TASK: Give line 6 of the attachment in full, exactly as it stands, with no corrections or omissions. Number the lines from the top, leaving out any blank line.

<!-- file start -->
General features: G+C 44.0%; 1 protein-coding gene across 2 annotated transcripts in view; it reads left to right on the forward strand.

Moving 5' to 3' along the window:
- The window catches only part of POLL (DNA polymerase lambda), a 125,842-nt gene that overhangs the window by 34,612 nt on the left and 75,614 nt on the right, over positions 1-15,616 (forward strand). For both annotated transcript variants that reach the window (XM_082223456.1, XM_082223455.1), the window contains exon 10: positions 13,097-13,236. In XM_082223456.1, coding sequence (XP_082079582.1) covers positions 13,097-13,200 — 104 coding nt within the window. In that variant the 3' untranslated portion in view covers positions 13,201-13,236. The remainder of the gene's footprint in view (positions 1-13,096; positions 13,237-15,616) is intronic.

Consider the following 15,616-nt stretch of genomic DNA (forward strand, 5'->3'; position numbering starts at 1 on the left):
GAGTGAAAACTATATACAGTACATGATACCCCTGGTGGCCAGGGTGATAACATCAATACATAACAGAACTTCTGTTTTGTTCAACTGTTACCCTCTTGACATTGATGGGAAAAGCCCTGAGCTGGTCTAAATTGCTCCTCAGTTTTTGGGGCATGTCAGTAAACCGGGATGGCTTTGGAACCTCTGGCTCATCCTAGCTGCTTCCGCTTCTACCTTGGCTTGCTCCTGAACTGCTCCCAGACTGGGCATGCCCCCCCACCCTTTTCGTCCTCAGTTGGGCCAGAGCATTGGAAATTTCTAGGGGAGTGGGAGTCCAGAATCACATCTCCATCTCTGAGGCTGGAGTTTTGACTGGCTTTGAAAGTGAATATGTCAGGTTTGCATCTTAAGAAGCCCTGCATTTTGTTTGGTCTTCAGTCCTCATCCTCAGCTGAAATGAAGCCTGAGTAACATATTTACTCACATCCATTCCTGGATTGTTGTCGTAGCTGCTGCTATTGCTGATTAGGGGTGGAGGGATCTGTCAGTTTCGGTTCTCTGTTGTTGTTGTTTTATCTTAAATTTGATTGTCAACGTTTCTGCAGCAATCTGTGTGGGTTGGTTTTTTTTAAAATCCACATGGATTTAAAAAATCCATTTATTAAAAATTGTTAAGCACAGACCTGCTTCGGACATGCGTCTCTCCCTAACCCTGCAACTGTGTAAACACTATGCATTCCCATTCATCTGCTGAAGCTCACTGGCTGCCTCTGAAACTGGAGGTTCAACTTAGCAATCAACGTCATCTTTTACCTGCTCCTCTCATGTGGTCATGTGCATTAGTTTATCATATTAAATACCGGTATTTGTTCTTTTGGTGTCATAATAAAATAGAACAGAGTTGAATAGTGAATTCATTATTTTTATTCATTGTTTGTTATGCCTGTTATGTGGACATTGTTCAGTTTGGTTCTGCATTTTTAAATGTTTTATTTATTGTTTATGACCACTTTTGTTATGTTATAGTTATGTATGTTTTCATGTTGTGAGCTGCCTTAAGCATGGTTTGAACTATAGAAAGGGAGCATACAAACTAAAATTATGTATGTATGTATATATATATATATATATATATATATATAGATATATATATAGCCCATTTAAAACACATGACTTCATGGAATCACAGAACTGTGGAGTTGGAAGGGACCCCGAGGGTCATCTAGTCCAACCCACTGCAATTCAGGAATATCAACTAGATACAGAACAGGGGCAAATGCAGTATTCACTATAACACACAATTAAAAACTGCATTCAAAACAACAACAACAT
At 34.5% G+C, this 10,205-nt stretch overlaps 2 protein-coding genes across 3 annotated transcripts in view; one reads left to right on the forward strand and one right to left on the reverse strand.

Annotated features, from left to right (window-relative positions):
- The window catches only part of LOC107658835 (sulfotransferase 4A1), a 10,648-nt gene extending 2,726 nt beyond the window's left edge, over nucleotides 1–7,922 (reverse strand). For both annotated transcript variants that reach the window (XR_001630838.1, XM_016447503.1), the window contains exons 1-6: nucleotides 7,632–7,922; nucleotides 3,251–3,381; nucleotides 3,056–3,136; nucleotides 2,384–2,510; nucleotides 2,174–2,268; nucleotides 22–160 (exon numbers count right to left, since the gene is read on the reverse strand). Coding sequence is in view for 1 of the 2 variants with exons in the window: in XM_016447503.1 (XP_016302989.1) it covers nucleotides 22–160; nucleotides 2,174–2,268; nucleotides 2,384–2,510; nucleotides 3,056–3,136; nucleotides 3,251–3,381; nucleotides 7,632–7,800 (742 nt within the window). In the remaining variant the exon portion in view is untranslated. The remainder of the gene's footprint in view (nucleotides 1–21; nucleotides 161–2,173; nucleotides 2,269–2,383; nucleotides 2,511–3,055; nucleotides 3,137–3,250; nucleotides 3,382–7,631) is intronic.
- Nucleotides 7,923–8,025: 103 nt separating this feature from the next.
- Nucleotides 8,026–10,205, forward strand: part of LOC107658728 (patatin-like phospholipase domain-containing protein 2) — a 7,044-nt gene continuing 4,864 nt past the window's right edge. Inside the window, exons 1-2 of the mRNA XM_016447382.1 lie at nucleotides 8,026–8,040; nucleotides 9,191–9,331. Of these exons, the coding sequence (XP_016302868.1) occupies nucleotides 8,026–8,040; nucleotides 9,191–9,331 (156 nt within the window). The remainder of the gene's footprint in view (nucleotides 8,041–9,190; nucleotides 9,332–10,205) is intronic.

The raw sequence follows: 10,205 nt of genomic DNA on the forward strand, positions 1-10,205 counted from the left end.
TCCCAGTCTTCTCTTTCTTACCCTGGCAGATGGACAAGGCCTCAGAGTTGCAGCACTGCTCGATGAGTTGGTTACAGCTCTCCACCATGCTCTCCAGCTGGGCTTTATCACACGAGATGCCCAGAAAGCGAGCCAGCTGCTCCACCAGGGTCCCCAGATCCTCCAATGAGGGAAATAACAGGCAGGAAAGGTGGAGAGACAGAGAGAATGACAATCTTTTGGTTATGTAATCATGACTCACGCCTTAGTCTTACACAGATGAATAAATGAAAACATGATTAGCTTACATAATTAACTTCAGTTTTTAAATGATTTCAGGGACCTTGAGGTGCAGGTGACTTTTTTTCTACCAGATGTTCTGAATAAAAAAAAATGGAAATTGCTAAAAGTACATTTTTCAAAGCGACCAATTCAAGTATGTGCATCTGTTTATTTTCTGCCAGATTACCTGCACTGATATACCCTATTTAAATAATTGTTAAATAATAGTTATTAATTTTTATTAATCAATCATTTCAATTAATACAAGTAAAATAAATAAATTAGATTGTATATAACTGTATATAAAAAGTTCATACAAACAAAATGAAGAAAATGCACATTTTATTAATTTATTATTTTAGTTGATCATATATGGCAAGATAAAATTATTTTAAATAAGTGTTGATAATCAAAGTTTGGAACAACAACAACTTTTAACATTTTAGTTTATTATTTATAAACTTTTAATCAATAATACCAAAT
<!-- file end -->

At 34.5% G+C, this 10,205-nt stretch overlaps 2 protein-coding genes across 3 annotated transcripts in view; one reads left to right on the forward strand and one right to left on the reverse strand.